That’s why magic matters. How do we create believable magic then?

Like history and myth, magic comes from real-world analogues. I don’t want to go deeply into “systems” of magic here because not all magic is systematic, so I’m going to restate my definition again: magic is a powerful force that some people can command and others can’t. One way to create believable magic is to find a potent force that fails the magic test in our world (like lightning) and give characters in your world the ability to control it. When you do that, you appeal to the part of your reader that yearns to control the uncontrollable.

Beyond that, anywhere you find a power imbalance in the real world, you find a situation that can be recast to believably inform the magic in your world.

If you’ve ever watched someone struggle to get their cell phone to send a text message while someone else uses theirs to check their e-mail, book a flight, and make a dinner reservation, you’ve seen one kind of power imbalance that could be used to inform magic in a narrative. If you’ve ever watched someone struggle to open a jar while the person next to them just twists and presto!, you’ve seen another. And if you’ve ever walked blithely through a building that no wheelchair user could enter, you’ve seen a third.

Those situations may not seem magical, but in their hearts they can be. The person who yearns to be able to understand that damn thing in their hand, or open the salsa without asking for help, or see the museum that ignored the ADA, is the person in a fantasy narrative who can’t use the magic. And the person who does those things without thinking twice is the mage who doesn’t understand their own power.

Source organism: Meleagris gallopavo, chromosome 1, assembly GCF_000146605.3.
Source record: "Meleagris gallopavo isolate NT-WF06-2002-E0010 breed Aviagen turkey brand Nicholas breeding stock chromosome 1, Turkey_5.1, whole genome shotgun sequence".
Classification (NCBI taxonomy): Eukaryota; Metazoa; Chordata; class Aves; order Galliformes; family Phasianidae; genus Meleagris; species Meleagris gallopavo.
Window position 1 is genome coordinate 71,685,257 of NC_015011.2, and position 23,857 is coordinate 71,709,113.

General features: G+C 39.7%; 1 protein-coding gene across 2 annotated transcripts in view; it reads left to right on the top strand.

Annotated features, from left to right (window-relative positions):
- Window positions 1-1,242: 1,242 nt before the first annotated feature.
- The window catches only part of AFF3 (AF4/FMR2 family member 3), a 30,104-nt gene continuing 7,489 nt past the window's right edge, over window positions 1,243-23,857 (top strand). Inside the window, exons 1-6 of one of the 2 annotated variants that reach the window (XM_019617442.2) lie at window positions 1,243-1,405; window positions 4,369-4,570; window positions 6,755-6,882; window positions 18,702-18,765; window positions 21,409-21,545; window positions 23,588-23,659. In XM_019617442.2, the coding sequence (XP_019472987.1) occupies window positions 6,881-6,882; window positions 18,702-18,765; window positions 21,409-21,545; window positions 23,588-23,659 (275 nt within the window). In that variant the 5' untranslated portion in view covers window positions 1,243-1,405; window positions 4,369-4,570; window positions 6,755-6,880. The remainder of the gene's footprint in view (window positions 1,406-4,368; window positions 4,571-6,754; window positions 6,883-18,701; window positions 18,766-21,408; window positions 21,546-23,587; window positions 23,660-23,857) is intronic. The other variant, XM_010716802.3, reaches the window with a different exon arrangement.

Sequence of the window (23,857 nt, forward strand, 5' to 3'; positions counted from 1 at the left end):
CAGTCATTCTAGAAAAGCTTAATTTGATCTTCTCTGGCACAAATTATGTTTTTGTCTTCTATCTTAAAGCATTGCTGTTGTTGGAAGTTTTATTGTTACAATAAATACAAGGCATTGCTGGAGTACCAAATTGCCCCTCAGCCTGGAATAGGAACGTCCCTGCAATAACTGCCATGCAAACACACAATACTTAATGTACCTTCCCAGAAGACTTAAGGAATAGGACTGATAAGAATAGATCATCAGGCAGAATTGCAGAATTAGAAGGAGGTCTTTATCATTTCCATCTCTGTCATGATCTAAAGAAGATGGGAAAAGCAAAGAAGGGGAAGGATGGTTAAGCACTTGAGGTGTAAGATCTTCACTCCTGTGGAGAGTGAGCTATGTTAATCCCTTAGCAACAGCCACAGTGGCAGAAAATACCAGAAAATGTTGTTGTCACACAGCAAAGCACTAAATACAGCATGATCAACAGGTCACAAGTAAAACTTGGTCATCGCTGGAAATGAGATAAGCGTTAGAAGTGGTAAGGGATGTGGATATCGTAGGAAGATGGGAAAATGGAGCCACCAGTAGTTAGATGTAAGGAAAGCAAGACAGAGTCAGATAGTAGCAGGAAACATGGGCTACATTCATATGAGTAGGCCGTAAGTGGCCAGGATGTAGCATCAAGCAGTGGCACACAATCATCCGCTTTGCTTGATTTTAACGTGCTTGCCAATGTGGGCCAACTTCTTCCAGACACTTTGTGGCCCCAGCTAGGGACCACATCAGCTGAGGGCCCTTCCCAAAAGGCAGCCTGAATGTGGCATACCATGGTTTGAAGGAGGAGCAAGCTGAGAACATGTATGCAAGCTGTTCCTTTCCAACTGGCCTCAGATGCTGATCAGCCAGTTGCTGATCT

The flashy, common, external representations of magic (fireballs, lightning bolts, earthquakes, et al.) are just candy coating, and you can pick whichever flavors you like for them. What matters is the power imbalance that lies behind magic, and as long as you nail that, your magic will feel real to readers.

Continue reading the series here.

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The Building Blocks of Fantasy – Myth

This is the second of several weekly posts in which I’m going to lay out what I see as some of the building blocks of great fantasy. It’s not gospel, but I hope it’ll help you take a look at your work and find ways to improve it. You can start the series here.

Out of history, or perhaps parallel to it, grows myth. Defining what qualifies as myth can be a little tricky, but for my purposes, I mean stories that get passed down from generation to generation, regardless of truth, origin, or religious connotation. The story of Odin creating the world out of the bones of Ymir is myth. So are the labors of Hercules. So is the life of Jesus. So is the story of John Henry versus the steam drill, and so is the story my wife and I tell about how we met.

Like history, myths pervade our lives. Often, as in the case of Odin creating the world out of Ymir’s bones, they grow up to explain a mystery. Other times, as in the case of Hercules, myths are created to couch moral lessons in an exciting story. Myths may be created around a person or event to serve a specific purpose (read a bit about the Gospel of John to see this in action in Christianity). Myths can also serve to promote particular values (John Henry) or to create narratives that cast certain people, institutions, or ideas in a particular light (the story my wife and I tell falls into this category).